Women are a necessity

Its March, 2017 and a lot of things have changed throughout time and history, but especially that of women’s rights.

Today, women’s social standing and rights have progressed to the point where they can do and be anything they wish to be. There have been multiple marches, outreaches, and events to have women be more recognized, and these have worked. For example, the Women’s March in Los Angeles on January 22, 2017 started the year off with a bang. It was reported that “over 100,000 people were part of the demonstration. While organizers for the event said about 750,000 people attended the march.” The march was to show the world that women were a necessity to society, that their “…vibrant and diverse communities are the strength of our country.” This is very true because the world needs women for many different reasons. Women provide diversity, equality, and biologically speaking without women reproduction would be impossible. A clearer example of gender inequality is that of employment; employment has and is also an issue because women still do get paid less than men; “…sex categorization becomes a habitual, automatic part of person perception.” The world is like a seesaw, there are men and women, and both are needed to function. There needs to be equality between men and women, so the world isn’t biased and function from one gender’s perspective. 

The fact that so many people gathered together to voice out about the importance of the mere presence and impact that women have in the world show how women are a central need to society.

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The picture above highlights one main issue of gender inequality, the imbalance. The unimportant value of the presence of women and power of men can also be conveyed in Shakespeare’s The Tempest and other versions of this play.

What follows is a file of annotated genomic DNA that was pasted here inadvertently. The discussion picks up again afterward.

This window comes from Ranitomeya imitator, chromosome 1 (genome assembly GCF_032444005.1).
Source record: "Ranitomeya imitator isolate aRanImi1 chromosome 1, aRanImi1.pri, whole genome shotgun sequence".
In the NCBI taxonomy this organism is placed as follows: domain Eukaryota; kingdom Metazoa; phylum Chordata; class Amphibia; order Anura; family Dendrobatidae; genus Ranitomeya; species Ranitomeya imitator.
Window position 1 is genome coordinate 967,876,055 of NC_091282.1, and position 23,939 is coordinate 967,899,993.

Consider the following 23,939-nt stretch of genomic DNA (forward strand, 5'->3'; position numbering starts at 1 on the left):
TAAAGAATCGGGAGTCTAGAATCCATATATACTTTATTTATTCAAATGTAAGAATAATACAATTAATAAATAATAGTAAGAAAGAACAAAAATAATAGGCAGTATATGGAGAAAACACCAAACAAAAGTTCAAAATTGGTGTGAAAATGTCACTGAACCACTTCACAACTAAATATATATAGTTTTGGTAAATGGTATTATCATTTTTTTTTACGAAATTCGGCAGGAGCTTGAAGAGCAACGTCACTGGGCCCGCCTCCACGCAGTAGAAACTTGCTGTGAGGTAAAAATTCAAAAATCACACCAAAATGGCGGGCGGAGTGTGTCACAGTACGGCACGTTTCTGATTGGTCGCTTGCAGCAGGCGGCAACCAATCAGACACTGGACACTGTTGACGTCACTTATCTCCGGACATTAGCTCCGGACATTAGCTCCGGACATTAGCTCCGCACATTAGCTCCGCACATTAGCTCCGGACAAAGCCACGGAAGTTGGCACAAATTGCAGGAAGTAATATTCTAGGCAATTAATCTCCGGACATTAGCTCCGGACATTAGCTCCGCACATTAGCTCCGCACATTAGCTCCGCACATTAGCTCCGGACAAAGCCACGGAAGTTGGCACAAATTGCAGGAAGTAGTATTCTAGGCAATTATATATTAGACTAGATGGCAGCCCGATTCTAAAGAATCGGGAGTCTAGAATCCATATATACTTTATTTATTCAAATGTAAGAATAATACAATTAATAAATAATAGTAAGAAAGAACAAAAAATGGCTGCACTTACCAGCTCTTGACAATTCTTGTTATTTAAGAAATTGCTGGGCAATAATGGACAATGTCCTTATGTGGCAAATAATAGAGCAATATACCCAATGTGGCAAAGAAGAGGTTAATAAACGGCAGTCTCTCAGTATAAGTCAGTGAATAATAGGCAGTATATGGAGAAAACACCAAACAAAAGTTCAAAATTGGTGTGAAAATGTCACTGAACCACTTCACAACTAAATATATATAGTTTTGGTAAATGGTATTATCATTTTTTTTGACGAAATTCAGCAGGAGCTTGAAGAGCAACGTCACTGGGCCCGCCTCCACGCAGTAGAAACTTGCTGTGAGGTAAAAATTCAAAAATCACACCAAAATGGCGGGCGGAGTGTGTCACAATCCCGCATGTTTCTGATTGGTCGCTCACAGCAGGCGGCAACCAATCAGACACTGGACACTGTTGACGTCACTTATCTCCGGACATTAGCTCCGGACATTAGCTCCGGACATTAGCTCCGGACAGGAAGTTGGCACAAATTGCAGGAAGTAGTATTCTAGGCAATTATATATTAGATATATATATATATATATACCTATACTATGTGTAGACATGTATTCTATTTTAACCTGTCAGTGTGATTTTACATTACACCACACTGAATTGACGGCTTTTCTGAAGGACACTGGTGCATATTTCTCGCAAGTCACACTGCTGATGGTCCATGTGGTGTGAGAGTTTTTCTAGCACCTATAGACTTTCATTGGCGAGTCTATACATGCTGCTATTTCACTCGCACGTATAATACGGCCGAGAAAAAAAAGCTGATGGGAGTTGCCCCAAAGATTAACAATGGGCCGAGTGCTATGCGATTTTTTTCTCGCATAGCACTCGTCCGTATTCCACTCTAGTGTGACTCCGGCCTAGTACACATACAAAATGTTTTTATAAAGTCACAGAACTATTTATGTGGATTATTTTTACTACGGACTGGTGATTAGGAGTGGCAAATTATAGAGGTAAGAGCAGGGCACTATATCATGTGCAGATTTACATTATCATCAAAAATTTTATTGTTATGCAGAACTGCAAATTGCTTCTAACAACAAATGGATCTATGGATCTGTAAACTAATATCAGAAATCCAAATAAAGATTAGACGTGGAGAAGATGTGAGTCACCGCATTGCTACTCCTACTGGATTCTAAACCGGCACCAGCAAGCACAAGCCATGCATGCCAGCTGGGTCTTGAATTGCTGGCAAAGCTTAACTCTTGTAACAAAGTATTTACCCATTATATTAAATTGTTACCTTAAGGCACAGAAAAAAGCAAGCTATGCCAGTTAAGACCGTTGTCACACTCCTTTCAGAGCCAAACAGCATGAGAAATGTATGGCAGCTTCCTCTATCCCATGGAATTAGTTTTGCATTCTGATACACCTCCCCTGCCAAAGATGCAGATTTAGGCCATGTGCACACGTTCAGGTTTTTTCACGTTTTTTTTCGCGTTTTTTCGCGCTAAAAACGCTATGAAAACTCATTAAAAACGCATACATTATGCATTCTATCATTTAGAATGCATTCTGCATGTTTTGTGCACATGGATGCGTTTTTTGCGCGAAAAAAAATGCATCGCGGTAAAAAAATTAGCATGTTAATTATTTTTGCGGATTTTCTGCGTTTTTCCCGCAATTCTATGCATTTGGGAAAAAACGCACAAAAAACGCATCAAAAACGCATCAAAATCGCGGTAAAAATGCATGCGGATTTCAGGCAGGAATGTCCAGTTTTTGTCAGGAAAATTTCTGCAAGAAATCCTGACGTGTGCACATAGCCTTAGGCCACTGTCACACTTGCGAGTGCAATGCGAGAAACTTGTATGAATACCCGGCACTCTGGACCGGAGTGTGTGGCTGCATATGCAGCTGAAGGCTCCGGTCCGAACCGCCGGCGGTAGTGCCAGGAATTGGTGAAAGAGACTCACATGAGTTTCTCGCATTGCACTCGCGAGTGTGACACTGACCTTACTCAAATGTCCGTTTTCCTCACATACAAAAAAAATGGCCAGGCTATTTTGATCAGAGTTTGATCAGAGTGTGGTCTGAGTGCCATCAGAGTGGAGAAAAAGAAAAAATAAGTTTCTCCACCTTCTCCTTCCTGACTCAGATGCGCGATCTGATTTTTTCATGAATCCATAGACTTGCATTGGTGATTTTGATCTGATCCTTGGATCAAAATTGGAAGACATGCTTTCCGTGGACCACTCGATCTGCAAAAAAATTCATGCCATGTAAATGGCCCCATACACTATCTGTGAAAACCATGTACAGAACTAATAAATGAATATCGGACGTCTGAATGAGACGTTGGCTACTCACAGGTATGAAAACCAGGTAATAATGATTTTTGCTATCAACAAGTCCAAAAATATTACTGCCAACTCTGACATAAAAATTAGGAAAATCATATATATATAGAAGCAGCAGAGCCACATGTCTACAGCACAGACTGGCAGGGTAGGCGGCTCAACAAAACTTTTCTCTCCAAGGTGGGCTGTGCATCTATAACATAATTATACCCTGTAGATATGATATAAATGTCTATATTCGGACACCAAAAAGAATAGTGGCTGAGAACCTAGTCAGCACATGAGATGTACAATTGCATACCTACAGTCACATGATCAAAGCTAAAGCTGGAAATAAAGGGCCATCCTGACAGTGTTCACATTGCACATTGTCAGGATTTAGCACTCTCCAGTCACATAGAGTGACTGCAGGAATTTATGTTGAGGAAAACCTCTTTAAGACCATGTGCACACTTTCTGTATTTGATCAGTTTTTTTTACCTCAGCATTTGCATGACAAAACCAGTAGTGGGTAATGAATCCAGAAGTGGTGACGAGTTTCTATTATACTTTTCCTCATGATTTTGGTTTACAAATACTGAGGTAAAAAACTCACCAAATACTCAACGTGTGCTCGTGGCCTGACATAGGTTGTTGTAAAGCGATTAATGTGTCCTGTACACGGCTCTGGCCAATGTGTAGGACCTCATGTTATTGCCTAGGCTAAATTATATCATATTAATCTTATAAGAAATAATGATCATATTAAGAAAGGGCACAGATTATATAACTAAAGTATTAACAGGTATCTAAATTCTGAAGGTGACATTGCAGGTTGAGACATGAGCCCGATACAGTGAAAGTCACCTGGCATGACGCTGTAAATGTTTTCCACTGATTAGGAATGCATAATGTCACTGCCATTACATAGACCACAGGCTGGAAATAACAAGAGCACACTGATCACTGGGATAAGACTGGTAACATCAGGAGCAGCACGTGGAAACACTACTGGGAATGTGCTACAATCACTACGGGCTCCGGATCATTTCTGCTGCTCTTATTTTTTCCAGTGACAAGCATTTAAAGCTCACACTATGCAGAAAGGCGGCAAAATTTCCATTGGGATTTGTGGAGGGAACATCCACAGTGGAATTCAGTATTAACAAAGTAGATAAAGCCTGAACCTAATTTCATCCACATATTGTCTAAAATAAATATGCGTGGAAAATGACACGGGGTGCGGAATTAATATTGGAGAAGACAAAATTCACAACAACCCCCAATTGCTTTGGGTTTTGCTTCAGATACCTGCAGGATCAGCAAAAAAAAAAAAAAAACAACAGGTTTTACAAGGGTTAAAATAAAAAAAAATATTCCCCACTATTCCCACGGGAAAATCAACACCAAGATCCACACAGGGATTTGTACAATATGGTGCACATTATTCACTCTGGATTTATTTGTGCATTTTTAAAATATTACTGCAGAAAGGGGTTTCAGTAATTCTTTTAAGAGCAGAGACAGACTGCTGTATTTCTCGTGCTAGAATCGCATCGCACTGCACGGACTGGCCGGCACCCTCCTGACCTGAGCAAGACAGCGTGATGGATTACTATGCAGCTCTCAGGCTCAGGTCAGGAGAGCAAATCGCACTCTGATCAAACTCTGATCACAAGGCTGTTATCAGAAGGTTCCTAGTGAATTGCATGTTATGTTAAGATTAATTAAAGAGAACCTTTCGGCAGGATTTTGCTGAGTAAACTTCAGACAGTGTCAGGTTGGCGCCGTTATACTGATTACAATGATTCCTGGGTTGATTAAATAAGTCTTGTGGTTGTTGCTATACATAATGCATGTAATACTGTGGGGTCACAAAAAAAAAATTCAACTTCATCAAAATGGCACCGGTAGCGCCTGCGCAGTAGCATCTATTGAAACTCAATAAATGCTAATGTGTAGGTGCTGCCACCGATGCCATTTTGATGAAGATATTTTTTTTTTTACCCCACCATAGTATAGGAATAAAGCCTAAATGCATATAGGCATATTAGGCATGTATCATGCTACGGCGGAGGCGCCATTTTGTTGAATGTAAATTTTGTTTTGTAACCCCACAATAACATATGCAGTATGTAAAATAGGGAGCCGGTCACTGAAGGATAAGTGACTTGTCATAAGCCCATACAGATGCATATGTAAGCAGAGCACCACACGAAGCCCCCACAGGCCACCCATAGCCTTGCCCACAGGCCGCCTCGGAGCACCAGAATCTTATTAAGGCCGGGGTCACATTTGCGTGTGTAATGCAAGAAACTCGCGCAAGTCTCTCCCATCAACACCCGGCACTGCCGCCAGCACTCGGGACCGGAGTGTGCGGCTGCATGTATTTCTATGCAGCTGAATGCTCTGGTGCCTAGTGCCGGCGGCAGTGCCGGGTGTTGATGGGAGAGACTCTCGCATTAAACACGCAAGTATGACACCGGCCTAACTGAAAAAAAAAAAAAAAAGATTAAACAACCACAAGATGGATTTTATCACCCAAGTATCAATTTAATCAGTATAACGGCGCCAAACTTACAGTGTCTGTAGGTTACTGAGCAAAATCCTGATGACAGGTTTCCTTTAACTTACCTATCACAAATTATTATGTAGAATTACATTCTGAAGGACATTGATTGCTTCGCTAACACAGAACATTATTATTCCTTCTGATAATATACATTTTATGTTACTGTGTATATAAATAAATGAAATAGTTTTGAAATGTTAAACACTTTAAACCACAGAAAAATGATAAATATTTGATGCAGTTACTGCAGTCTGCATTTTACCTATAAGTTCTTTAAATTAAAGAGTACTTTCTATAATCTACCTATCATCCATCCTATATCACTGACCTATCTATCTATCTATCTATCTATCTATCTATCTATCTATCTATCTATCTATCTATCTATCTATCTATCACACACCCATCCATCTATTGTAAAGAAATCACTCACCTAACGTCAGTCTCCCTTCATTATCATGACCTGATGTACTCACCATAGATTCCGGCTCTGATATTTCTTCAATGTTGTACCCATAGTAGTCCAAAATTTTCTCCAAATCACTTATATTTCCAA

This is the opposite as conveyed in Shakespeare’s The Tempest play. In this play, the character Miranda is seen as an object that is controlled by her father, Prospero; she can’t freely express herself due to being under the constant “guidance” of Prospero. But in another version of The Tempest written by Suniti Namjoshi, Miranda is more outspoken, even conveying signs of jealousy, hate, and ambition that could not be found in the original play. This was because her father was not present in the story. The absence of Prospero in Namjoshi’s version proved the presence of gender inequality; Miranda was so much more expressive of her thoughts and let the reader into her mind. She was free from the constant, suffocating grasp of her father.

This text also highlights the importance of gender and gender equality. Because there was a dominant male figure in the original play, Miranda was oppressed and used as a mere object to do her father’s biddings. Because she was also a girl, she was not physically (and mentally) equivalent in power against her father. She was powerless to “fight” back, argue, or run away because Prospero was always hovering around her. Although they are in a father-and-daughter relationship, the audience could clearly sense gender inequality between them.  

In one of my recent humanities core lectures, the lecturer had said that “women bring love” and I find this to be very true. Whether that be maternal, friendship, or familial love, women are a core necessity to the meaning of love and to society.

One Comment Add yours

  1. Aileen Munoz says:

    I really enjoyed reading your blogs. Overall, they are to the point and do a good job of stating what’s important and relevant from our course to our society today. In general, you also connect the topics from lecture to each other to form a stronger argument. For this last reflection blog, it would have been nice to see what you learned from this quarter more specifically, but you connected gender back to some course material so that counts for something. If you to make some changes that’s what I would change on the last blog, other than that nice job!

    Like

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